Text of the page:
Wed, May 29, 2019 - Page 13 News List

Life as a Muslim in Taipei

In the Grand Mosque, Muslims have a safe space removed from their daily encounters with fear and ignorance

By Davina Tham  /  staff reporter

About 2,000 worshipers attend prayer services at the Grand Mosque in Taipei each week.

Photo: Davina Tham, Taipei Times

When Zaharah Chen (陳俞如) converted to Islam in the summer of 2013, it was a momentous decision that she intended to honor in all aspects of her life. But when she wore a headscarf to work the next day, the sight shocked her employer, who at first thought that Chen was dressing up for cosplay.

After being informed of its religious significance, “he said, ‘You’ve become a Muslim? Do you know that Islam is a terrorist religion? Why would you join a religion like that?’” Chen recounts.

Chen was dismissed later that day on the grounds that her work was unsatisfactory. She decided not to dispute the firing so as not to put her long-time employer in a difficult position. But the experience was dispiriting.

“I felt very sad. Why would you negate a person because of her religious beliefs, especially when what you think about her religion is not correct at all?” she tells the Taipei Times.

In a society where ignorance and insensitivity toward Islam are still common, Taipei’s Grand Mosque has become a sanctuary where Chen and other Muslims find community and understanding, especially during the holy month of Ramadan.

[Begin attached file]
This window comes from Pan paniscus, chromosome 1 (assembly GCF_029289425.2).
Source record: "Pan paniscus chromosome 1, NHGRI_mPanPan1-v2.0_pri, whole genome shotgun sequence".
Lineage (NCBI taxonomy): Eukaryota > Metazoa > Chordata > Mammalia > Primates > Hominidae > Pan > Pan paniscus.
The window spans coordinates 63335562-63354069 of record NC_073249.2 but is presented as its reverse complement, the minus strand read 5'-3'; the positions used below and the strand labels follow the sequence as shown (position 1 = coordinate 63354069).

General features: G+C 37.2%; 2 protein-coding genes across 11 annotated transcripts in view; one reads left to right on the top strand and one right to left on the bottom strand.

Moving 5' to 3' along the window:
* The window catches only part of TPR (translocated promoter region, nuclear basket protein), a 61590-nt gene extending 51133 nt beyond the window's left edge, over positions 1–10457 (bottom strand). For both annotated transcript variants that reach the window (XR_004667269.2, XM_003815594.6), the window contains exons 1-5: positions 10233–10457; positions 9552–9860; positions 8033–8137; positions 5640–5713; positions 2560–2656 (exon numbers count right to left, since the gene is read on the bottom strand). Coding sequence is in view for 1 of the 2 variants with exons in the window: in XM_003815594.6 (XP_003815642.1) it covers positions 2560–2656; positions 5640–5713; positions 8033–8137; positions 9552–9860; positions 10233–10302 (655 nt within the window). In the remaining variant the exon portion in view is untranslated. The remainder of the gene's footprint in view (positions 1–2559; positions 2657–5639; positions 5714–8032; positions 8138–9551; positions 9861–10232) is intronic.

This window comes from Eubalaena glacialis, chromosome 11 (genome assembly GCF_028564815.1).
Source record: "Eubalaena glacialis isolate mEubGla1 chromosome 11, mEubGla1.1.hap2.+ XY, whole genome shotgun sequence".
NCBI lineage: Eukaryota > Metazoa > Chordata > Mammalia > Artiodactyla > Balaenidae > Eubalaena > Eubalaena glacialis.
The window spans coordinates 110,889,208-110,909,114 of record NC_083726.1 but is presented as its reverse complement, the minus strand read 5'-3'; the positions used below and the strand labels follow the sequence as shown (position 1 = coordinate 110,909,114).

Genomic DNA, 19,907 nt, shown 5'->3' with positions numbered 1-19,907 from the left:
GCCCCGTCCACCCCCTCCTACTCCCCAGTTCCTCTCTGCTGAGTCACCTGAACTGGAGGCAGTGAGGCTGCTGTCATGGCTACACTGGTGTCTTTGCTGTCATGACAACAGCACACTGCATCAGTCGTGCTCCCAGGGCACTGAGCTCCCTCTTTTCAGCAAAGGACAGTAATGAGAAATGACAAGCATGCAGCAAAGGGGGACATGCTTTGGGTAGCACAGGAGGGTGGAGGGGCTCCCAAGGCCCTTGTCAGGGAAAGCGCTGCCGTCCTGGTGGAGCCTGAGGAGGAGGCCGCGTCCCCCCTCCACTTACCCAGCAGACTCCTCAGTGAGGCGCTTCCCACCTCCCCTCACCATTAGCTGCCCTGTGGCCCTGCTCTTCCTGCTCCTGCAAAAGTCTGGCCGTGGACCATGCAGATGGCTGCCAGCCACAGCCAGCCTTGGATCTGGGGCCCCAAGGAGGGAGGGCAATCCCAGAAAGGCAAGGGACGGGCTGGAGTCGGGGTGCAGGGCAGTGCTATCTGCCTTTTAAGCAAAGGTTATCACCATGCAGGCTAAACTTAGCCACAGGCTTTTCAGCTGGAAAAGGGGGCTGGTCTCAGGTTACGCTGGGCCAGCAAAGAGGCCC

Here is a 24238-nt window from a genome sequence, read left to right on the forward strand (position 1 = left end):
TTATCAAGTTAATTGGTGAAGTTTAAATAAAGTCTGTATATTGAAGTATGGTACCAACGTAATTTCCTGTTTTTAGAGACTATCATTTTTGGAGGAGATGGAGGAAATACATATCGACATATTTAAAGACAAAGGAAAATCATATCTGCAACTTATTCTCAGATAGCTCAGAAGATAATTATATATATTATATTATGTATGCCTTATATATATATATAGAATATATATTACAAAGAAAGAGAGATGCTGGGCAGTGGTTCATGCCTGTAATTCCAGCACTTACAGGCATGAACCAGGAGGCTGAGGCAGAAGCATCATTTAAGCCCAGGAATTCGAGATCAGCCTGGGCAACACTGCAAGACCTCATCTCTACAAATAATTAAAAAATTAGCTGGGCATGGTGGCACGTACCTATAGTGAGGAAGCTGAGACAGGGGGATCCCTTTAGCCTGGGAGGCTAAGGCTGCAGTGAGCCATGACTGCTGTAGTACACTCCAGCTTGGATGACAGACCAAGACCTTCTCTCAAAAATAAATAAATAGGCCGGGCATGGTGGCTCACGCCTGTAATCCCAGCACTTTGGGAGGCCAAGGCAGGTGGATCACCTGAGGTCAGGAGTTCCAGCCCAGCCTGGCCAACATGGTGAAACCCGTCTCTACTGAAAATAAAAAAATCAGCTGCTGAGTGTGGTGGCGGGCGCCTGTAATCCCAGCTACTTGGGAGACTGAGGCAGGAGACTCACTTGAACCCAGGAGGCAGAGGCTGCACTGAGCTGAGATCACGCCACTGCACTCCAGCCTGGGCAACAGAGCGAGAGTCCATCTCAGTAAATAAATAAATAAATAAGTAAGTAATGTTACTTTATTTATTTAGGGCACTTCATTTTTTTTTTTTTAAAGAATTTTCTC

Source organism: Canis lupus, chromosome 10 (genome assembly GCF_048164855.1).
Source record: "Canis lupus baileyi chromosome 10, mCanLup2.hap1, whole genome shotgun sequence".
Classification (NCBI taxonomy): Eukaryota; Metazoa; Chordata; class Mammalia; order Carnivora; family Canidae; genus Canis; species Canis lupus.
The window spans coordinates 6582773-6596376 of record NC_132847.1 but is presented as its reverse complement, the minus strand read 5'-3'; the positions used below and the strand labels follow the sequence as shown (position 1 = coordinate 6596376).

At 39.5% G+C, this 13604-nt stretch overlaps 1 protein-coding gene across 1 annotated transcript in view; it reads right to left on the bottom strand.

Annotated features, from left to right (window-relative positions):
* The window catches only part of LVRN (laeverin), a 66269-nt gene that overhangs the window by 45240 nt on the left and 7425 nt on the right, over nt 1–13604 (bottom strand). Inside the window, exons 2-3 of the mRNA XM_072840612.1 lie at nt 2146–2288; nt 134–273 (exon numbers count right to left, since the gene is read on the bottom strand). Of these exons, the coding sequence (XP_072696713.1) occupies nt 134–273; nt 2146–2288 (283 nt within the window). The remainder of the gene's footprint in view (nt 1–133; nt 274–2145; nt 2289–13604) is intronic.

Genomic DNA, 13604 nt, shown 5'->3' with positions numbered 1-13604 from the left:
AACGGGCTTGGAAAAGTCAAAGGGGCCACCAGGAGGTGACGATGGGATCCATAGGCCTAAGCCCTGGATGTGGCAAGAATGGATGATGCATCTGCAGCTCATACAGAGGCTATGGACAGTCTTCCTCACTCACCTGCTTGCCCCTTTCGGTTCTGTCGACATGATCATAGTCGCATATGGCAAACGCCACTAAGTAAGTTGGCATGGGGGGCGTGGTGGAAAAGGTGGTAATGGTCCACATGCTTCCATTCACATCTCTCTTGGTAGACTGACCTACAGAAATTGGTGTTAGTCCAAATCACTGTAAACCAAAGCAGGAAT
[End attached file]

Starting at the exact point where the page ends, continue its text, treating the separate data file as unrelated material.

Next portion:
THE GRAND MOSQUE

Chen is a lifelong native of Taipei. But on the day of her conversion at the Grand Mosque, she, like many locals, found herself in a part of the city she had never set foot in before.

The Grand Mosque, with its full green dome and two minarets, has been part of the cityscape since 1960. It is the largest of eight mosques in Taiwan. Chairperson Feng Tung-yu (馮同瑜) estimates that 2,000 people pass through the mosque’s doors each week.

Attendance peaks during Ramadan, which falls between May 6 and June 4 this year. From sunrise to sunset, Muslims who are physically able are required to abstain from all food and drink.

Event Notes

What: Taipei Eid al-Fitr and Muslim Festival (臺北開齋節暨穆斯林嘉年華)

When: June 9, 10am to 5pm

Where: Daan Forest Park (大安森林公園), 1, Xinsheng S Rd Sec 2, Taipei City (台北市新生南路二段1號)

Admission: Free

On the Net: www.travel.taipei/en/news/details/20016


Following Islamic custom, the Grand Mosque provides complimentary iftar — a communal evening meal to break fast — throughout Ramadan. Donations from the congregation, ranging from NT$30,000 to NT$50,000, cover the cost of each meal. On the day that I visit, a group of Pakistani volunteers are preparing curries, salad, rice and flatbread.

During the holy month, Juniata, an Indonesian domestic helper working in Hsinchu County, makes a special weekend trip to the Grand Mosque for prayers and iftar.

When I meet her, Juniata is huddled together with other young Indonesian women, all of whom she has just met earlier that day during prayers. The women chitchat among themselves in their mother tongue, but switch to a colloquial Chinese outside of their group.

The iftar mainly draws people from low to middle-income brackets, migrant workers and exchange students. All of this makes for a strikingly international congregation, where strangers of myriad ethnicities sit shoulder-to-shoulder at the dining table.

But not everyone is there for God alone, nor even for the free meal. The prospect of being in a space where Muslims are the majority, moving freely among fellow worshipers, can be a salve to the daily stress of living as a minority.

BRIDGING THE GAP

Juniata and Shofia, another domestic worker, consider themselves fortunate because their employers respect their right to practice their religion.

Both women fast during Ramadan, wear headscarves at work and sometimes cook and store their own halal meals in their employers’ kitchens.

When I ask if fasting makes it hard to carry out physically-demanding tasks, Juniata replies that it’s no more difficult than usual.

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